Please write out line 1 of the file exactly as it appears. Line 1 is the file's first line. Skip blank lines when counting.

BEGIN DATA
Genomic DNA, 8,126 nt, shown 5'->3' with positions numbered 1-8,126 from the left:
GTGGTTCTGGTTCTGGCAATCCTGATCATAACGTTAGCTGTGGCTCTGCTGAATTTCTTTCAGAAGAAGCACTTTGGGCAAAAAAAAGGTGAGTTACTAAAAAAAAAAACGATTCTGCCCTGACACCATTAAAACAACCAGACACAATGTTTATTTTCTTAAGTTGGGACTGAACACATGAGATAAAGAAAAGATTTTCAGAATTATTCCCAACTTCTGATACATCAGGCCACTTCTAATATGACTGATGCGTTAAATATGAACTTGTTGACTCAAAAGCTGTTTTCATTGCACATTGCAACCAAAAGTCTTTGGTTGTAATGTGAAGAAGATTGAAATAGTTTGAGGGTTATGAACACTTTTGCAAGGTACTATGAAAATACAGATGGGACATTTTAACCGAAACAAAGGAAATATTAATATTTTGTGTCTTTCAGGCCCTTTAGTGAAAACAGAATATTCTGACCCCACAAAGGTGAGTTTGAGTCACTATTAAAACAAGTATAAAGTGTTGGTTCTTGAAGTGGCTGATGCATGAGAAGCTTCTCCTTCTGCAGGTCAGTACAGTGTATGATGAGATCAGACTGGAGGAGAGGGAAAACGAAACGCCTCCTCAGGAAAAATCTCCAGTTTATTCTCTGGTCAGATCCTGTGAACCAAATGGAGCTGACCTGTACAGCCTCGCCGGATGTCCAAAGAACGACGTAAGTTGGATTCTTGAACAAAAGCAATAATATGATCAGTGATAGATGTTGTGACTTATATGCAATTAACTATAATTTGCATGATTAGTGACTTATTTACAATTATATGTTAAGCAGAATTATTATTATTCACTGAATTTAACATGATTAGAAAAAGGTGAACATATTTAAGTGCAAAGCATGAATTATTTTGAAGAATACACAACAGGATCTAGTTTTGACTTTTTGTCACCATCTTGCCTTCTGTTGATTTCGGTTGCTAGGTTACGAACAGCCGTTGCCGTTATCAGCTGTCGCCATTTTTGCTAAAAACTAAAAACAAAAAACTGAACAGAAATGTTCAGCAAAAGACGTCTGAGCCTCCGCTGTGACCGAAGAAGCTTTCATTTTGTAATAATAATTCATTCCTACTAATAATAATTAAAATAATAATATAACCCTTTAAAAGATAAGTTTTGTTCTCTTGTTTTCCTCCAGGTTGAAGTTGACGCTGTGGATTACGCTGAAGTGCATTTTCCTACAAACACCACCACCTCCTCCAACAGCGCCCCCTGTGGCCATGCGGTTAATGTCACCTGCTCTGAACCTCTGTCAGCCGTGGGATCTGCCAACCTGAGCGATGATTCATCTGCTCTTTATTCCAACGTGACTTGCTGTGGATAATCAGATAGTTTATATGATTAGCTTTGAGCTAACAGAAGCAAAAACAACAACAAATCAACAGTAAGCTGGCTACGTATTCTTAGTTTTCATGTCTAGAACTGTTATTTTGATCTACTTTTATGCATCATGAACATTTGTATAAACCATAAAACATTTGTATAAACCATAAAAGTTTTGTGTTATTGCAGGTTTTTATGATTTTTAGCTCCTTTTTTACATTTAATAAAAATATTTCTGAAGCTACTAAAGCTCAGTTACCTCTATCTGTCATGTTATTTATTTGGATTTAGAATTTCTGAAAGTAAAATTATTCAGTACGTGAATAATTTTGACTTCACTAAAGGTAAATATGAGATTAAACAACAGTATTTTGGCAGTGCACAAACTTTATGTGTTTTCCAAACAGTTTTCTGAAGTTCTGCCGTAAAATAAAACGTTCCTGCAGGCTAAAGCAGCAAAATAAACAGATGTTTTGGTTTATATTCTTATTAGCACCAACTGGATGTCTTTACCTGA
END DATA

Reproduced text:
Genomic DNA, 8,126 nt, shown 5'->3' with positions numbered 1-8,126 from the left: